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    I don't think you have to explain much at all. Most people don't really care how it works; they just want to know what they can use it for. People drive cars all the time, and most of them don't know much about how they work. People use smart phones, computers, and the internet all the time, and most of them have no clue how they work.

    I think you've just about answered your own question. Smart paper is like a tablet, but it's a sheet of paper. Your metal is like steel, but much lighter. Does the reader really need to know more than that?
     
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  3. GingerCoffee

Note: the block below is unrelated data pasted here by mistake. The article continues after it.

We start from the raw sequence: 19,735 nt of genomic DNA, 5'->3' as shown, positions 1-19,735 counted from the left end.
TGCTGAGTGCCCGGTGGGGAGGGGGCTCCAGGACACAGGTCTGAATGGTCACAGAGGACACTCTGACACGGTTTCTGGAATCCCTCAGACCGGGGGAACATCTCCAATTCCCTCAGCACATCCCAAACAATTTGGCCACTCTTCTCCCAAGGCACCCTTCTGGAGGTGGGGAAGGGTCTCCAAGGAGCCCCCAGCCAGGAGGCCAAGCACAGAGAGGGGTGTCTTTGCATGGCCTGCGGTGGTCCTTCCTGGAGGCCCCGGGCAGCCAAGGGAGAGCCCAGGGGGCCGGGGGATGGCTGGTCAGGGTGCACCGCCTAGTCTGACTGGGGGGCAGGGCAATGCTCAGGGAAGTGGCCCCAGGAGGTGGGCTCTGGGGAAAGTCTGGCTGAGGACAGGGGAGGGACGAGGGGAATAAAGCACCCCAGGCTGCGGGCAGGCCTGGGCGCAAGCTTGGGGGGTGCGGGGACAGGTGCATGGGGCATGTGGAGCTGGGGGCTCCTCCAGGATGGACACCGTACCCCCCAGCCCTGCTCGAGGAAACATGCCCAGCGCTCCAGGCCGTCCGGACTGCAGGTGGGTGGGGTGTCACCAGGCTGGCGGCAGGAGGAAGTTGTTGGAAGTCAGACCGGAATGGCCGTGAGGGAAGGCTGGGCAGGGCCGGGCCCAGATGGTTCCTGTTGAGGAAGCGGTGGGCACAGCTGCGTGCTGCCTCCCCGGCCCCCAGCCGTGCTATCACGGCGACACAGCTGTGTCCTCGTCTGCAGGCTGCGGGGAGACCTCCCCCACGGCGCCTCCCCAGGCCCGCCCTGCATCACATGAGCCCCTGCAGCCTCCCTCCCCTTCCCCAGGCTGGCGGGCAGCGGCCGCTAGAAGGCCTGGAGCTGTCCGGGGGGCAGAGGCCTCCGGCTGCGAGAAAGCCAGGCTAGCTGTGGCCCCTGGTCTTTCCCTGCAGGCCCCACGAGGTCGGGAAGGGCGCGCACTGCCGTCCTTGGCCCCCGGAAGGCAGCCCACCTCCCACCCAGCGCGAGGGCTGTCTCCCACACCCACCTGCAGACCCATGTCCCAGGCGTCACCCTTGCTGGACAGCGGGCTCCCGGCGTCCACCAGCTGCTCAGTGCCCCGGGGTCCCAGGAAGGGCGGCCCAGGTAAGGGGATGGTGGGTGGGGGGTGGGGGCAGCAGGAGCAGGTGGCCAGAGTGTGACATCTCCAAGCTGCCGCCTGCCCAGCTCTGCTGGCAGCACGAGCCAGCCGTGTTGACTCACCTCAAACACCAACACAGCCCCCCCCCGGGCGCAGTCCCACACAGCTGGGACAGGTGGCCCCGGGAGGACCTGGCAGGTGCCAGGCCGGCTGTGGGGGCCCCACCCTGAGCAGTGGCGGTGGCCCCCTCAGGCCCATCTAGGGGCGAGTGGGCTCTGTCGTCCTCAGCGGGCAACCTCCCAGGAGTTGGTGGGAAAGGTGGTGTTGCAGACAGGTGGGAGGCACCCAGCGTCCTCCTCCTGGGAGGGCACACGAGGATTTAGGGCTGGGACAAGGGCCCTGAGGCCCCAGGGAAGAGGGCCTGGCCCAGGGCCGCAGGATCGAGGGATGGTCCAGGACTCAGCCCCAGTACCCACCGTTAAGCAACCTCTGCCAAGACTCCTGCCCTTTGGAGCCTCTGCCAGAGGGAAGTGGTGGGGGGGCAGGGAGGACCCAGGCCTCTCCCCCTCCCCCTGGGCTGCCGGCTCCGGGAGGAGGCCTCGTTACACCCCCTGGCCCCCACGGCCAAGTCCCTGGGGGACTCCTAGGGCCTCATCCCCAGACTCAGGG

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    GingerCoffee Web Surfer Girl Contributor

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    Imaginary science with plot-hole details not filled in work the vast majority of the time without the details. Readers can suspend a lot of belief.

    A beta reader or a critic might be able to tell you if your technology is or is not credible. (Be careful though, that can be largely personal opinion.)

    BTW, I don't define that as pseudoscience. Pseudoscience is claiming something is supported by scientific evidence when it isn't.
     
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  4. jazzabel
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    jazzabel Contributing Member Contributor